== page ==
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Accepted Paper:

The effect of COVID-19 on poverty and inequality in five African countries: Preliminary estimates using tax-benefit microsimulation models  
Jesse Lastunen (UNU-WIDER) Katrin Gasior (SASPRI) Gemma Wright (Southern African Social Policy Research Insights) Maria Jouste (UNU-WIDER) H. Xavier Jara (University of Essex) David McLennan (SASPRI) Kwabena Adu-Ababio (University of Helsinki) Matteo Richiardi Pia Rattenhuber (UNU-WIDER)

Paper short abstract:

We analyze the distributional effects of COVID-19 in five African countries, using detailed tax-benefit microsimulation models. Our preliminary results point to modest growth in inequality and large increases in poverty, with a limited role of automatic stabilizers in mitigating these effects.

Paper long abstract:

The COVID-19 pandemic presents a virtually unprecedented challenge to many developing countries, including most African nations. With their minimal social protection schemes and weak healthcare systems, these countries are particularly exposed to the virus. While implementing effective policy responses is challenging due to the constrained fiscal space faced by most African governments, appropriate emergency income support measures and tax waivers are critical in limiting the economic hardships resulting from COVID.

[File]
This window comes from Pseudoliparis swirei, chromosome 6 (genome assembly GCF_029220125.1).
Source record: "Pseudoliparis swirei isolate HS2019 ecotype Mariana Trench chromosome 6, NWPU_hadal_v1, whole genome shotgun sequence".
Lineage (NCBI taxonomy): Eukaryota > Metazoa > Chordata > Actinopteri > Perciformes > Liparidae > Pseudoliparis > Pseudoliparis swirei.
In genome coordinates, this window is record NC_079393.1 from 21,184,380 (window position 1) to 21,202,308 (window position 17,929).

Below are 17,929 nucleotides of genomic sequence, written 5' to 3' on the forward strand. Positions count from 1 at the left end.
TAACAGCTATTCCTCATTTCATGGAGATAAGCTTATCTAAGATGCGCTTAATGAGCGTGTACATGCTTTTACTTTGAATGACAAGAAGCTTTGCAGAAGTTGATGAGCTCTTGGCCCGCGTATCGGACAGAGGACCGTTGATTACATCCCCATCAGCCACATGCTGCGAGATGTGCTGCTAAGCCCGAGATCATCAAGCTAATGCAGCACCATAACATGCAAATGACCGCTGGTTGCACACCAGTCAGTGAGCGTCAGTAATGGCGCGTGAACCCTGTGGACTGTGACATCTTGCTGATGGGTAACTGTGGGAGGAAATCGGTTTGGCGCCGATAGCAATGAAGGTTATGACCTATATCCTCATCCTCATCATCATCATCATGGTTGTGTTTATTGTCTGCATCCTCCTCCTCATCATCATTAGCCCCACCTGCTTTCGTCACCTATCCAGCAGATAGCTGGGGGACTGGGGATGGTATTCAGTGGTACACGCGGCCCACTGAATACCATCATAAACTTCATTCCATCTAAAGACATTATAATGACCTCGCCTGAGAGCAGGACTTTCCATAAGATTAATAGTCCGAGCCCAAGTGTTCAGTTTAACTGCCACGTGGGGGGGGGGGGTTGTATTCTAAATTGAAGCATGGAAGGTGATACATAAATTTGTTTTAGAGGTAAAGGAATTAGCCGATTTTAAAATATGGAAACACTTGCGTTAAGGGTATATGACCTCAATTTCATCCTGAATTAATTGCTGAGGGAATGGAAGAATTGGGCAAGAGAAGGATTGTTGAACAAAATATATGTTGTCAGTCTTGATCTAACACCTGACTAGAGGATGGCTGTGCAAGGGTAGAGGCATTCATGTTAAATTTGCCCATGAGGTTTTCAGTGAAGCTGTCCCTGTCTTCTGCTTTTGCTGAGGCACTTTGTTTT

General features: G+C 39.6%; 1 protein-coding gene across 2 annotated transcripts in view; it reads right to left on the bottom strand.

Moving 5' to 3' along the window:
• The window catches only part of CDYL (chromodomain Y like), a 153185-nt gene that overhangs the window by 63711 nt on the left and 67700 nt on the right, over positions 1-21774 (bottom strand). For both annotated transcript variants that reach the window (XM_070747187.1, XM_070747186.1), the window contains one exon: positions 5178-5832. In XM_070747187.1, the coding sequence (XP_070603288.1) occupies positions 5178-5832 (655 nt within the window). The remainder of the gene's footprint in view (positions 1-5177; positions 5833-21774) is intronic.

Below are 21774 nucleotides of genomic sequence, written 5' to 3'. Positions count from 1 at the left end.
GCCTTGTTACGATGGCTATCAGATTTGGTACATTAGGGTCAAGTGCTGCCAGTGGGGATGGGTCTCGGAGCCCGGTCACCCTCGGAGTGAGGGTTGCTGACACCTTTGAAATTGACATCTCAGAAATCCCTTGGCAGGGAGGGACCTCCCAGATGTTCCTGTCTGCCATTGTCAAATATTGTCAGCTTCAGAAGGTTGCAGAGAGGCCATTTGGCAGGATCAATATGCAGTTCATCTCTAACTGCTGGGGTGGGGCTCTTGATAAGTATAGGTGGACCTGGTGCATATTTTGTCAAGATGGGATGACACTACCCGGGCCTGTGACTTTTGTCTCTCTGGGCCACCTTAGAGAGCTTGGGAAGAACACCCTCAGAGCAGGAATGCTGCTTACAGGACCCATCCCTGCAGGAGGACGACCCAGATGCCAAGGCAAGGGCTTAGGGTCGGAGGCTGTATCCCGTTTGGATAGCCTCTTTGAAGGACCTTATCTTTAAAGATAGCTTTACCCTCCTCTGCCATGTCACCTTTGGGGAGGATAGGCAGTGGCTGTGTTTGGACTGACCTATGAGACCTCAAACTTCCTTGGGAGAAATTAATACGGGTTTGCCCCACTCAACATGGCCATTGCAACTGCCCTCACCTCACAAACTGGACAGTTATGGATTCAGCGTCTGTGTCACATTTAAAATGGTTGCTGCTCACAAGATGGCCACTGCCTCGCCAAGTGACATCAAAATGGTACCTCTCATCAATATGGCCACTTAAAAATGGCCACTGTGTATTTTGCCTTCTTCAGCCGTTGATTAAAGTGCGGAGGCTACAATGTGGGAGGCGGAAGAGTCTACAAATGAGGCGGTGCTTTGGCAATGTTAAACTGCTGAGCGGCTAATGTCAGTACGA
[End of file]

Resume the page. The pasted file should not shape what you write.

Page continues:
We analyze the distributional effects of the pandemic in Ghana, Mozambique, Tanzania, Uganda and Zambia, using novel tax-benefit microsimulation models. Our research offers insights into the economic impact of the crisis in 2020 and the effectiveness of COVID-related tax and benefit policies in alleviating the adverse effects on people’s livelihoods. Our main contribution comes from developing nuanced impact estimates of increases in poverty and inequality that result from the pandemic, along with detailed decomposition of the sources of these effects.

While the research is in progress, our preliminary results lend support to modest growth in consumption-based inequality and relatively large increases in consumption-based poverty across the five countries studied, while also pointing to notable heterogeneity in impacts across countries. Mozambique, in particular, was severely affected by the pandemic, with substantial increases in poverty and inequality and large reductions of incomes in the informal sector. Across all countries, automatic stabilizers only had a limited role in mitigating losses of disposable income. Our forthcoming work will unpack the contribution of emergency income support measures and tax waivers in alleviating these effects.

Panel P42
COVID-19 and taxation: Implications for equity in low-income countries
  Session 1 Thursday 1 July, 2021, -